Matthew Welch, Deputy Director & Chief Curator at the MIA, who knew Mrs. Burke well and visited with her innumerable times for over 20 years, added, “Mrs. Burke was an astute collector, blessed with her own discriminating eye, but also wisely advised in amassing her remarkable collection. The importance of this gift to the MIA cannot be overstated. With this gift, as well as a recently established endowment for Asian art programming and the addition of key staff positions in Japanese art at the MIA, we are poised to become a leading center for the study of Japanese art.”
When finalizing the lists of gifts to the Metropolitan Museum and the Minneapolis Institute of Art, Mrs. Burke considered the strengths and weaknesses of each institution’s holdings of Japanese and Korean art. For example, if the Met already had a work of a certain genre or by a particular Japanese artist, that was comparable to one of her own, she opted to give her work to Minneapolis. Similarly, for Korean art, she designated more than 70 ceramic works to be donated to Minneapolis, with none going to the Met, where strong holdings of Korean ceramics already exist; the Met, however, received an exceedingly rare late medieval Buddhist painting of Shakyamuni and a gilt wood statue of a bodhisattva that augment its holdings in this area.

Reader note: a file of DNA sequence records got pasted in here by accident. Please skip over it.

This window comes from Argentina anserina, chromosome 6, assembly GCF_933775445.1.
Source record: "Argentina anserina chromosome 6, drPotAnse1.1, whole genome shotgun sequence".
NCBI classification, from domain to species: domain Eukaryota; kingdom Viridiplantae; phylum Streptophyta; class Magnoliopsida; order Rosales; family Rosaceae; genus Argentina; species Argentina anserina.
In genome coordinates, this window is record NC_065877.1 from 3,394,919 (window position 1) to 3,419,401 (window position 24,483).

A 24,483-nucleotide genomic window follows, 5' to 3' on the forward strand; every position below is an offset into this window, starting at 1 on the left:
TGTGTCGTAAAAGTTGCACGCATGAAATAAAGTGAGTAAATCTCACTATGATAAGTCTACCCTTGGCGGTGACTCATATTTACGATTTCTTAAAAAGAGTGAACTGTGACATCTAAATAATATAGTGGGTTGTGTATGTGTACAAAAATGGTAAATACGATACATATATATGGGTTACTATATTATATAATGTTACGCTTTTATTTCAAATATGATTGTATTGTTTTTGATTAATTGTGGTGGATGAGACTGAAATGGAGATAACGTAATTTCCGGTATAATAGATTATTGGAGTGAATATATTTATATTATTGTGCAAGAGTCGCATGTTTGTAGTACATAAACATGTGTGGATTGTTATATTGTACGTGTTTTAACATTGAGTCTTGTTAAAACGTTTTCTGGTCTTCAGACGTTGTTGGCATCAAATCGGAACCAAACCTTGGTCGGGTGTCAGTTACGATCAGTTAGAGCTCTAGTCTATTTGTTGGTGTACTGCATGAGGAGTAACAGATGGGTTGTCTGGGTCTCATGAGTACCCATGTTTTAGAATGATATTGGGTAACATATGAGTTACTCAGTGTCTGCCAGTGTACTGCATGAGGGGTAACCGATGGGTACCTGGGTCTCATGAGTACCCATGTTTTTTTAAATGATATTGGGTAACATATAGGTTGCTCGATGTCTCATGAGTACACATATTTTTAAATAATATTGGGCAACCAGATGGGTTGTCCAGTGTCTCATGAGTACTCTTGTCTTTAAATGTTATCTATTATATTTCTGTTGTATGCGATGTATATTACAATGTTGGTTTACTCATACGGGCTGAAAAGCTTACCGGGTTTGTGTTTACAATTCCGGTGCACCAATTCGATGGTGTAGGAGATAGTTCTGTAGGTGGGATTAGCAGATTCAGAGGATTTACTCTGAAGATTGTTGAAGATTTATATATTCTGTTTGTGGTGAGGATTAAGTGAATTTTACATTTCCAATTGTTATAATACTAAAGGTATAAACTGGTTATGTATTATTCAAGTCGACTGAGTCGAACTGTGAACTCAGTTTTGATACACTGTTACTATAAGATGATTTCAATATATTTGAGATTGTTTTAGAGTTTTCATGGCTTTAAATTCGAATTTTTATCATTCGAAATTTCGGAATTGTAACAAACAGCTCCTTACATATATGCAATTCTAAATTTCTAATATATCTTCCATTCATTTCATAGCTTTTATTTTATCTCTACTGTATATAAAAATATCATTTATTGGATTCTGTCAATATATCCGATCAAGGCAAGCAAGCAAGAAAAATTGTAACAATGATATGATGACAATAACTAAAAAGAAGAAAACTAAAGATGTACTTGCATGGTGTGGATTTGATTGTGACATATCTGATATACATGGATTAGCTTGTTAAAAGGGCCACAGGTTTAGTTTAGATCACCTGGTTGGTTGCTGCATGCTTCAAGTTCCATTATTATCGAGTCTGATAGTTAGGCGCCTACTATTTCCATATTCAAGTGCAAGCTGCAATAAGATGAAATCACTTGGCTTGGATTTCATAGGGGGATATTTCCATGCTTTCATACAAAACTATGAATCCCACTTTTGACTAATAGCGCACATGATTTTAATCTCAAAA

Highlights Presented to the Met
The Met’s collection of early medieval Buddhist art will be greatly enhanced by powerful sculptures of the Buddhist protective deity Fudō Myōō and the bodhisattva Jizō by the master sculptor Kaikei (active 1185–1223). Ink paintings of the Muromachi period (1391–1573)—an area of particular strength within the Burke Collection—is represented by Sesson Shūkei’s (1504–89?) deftly brushed Seven Sages of the Bamboo Grove.